ChatGPT: Digital writing partner or machine brain that will replace us all?
It used to be the argument in favour of machines replacing human workers was the bots would do the menial labour, freeing people up for more creative and leisurely pursuits. Now Artificial Intelligence is coming for the fun jobs. We spoke with Robert C. Cooper and Elan Mastai, two industry veterans with sci-fi cred, about what the future holds for screenwriters in an AI world.
The entertainment industry is not most people’s prime concern when it comes to the dangers of advanced AI. But chatbots like OpenAI’s ChatGPT, Google’s Bard and Jasper Chat can now produce rudimentary screenplays with a few simple prompts. The storytelling is basic and the dialogue often terrible, but the technology is expected to improve. What does this mean for screenwriters?
Is Artificial Intelligence (AI) a useful tool that can help writers work better and faster, or are screenwriters destined to become the coal miners of the 21st century — not extinct, but struggling to prove their worth in a world where cleaner, cheaper alternatives exist?
An open letter published in late March urged a six-month pause on training next-gen systems citing AI’s potential to cause a “profound change in the history of life on Earth.” It was signed by more than 1,000 experts, including Elon Musk (SpaceX, Tesla, Twitter), Steve Wozniak (Apple’s co-founder) and Turing Prize winner Yoshua Bengio (Montreal Institute for Learning Algorithms, or MILA).
Screenwriters likewise aren’t the only people trying to figure out the positive and negative impacts generative AI will have on their industries. But they may be among the most insightful — especially those who work in sci-fi, a genre that both envisions idyllic future societies and produces cautionary tales about technology run amok.
Robert C. Cooper is a Vancouver-based TV veteran who spent more than a decade as a writer, director and producer on the popular Stargate franchise, which imagined a system of portals that provide travel to the far reaches of the universe. He also worked on BBC America’s supernatural series Dirk Gently’s Holistic Detective Agency and is one of the founding members of Vancouver’s Pacific Screenwriting Program.
Toronto-based Elan Mastai was a writer and producer on the NBC series This Is Us and penned the sci-fi novel All Our Wrong Todays, in which one brilliant invention allows humanity to create the shiny future imagined in 1950s sci-fi — until a mistake involving time travel ruins everything. Appropriate to the AI topic, the novel explores how every time we invent a technology (such as cars), we also invent the accident of that technology (car crashes). Mastai is in the early stages of adapting the book for Peacock with Seth MacFarlane and Amy Pascal producing.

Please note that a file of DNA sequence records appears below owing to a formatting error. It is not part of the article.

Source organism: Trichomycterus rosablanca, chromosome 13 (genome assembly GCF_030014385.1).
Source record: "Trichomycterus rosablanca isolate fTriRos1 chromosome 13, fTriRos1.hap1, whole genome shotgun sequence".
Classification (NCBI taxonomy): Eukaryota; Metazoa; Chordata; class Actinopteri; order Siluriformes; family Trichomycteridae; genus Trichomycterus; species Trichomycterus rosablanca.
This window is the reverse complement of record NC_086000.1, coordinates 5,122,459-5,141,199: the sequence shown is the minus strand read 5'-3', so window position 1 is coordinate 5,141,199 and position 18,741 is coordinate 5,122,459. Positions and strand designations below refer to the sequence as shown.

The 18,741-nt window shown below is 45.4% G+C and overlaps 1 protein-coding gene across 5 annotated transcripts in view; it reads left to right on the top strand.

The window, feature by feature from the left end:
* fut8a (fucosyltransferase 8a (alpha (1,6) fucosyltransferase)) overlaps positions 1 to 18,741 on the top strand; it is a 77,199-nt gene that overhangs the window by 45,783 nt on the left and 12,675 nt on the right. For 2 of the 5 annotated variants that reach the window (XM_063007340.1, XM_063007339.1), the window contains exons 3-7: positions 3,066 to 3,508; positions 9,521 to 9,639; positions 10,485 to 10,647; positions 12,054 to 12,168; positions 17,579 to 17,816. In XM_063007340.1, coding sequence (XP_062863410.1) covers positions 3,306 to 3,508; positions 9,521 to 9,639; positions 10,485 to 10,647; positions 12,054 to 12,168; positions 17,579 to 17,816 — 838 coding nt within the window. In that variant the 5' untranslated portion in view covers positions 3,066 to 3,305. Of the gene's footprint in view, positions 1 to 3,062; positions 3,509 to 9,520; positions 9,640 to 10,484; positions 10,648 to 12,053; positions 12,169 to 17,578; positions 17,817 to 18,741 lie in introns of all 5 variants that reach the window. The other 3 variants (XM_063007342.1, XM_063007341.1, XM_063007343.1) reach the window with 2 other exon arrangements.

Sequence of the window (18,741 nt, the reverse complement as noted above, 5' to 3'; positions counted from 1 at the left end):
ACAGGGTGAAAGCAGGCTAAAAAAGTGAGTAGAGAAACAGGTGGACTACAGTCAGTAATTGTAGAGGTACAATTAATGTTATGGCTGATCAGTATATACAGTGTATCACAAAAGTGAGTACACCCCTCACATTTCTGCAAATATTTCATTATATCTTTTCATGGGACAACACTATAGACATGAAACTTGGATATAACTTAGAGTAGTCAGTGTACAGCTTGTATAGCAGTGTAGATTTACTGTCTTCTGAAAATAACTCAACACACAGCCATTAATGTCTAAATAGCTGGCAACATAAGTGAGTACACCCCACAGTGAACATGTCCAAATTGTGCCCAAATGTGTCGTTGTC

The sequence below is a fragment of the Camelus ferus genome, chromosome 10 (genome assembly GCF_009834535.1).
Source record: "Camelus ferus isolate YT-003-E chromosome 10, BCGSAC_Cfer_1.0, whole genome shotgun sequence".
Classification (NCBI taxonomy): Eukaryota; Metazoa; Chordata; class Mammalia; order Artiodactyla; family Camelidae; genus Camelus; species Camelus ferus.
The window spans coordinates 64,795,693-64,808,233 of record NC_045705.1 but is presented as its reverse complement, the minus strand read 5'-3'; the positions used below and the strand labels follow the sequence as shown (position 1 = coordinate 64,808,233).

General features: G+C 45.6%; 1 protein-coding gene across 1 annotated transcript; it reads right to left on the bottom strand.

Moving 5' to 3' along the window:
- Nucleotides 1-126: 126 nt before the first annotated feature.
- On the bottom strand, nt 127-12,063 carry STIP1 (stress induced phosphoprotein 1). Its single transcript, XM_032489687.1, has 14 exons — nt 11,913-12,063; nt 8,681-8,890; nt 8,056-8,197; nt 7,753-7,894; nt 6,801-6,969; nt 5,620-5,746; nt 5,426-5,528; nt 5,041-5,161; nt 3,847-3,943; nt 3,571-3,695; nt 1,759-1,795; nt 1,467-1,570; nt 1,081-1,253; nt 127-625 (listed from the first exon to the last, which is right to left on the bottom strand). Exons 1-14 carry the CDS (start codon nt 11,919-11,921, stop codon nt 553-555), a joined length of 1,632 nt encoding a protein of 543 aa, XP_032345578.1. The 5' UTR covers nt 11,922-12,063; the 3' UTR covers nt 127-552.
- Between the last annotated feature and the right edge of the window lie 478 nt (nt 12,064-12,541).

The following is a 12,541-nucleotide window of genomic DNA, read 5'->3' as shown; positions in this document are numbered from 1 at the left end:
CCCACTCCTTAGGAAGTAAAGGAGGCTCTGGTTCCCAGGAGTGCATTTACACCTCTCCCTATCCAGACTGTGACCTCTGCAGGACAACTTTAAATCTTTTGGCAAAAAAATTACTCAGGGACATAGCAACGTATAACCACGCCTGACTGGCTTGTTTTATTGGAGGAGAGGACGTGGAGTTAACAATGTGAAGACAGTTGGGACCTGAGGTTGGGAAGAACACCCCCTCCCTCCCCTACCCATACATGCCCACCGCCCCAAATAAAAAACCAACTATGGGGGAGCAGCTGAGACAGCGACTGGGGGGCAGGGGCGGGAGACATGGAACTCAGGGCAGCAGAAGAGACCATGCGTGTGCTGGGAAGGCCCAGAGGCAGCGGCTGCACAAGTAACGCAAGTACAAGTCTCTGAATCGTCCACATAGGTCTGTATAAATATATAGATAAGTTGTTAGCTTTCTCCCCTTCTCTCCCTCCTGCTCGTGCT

The big question
Will Advanced AI be a helpful tool for screenwriters, or turn them into the coal miners of the 21st century?
“I'm voting that we're the coal miners,” says Cooper.
His answer has less to do with studios handing out writing assignments to chatbots than with the dilution of an already flooded content marketplace.
“You've seen the competition that's emerged as a result of the creation of streaming platforms and the slow, continued death of the networks, traditional forms of content distribution. And then what you have comparatively is a technology that is going to put content creation at the level of the studios in the hands of everyone,” says Cooper.
“I think we can all acknowledge there's a problem with content in that there's too much of it,” he continues. “We don't know where to find it and what to watch, and you need some form of help to figure out what's going to sit right in your algorithm of what you like and don't like. But what do you do when literally everyone in the world can make content that competes with Hollywood?”
Mastai is more hopeful, acknowledging his feelings change depending on the last article or social media post he’s read.
“I'm equal parts enthusiastic, or intrigued anyways, as I am filled with dread and concern,” he says. “Whenever I play around with it, I'm both delighted in some ways and then also unimpressed in others. I think as the technology develops, we, as a society on a cultural level, [will] absorb its impact, which is going to take a little bit of time. Maybe check back with me every few months to see where I land.”
Mastai has had longer than most to adapt to this idea of AI as screenwriting partner. About a year ago he was invited to experiment with an earlier version of ChatGPT to create an audio drama.
“I found the experience to be totally delightful and fun,” he says. “I mean, it was very playful. It was like doing kind of an improv collaborative experience with a very quirky, fast but eccentric writing partner.”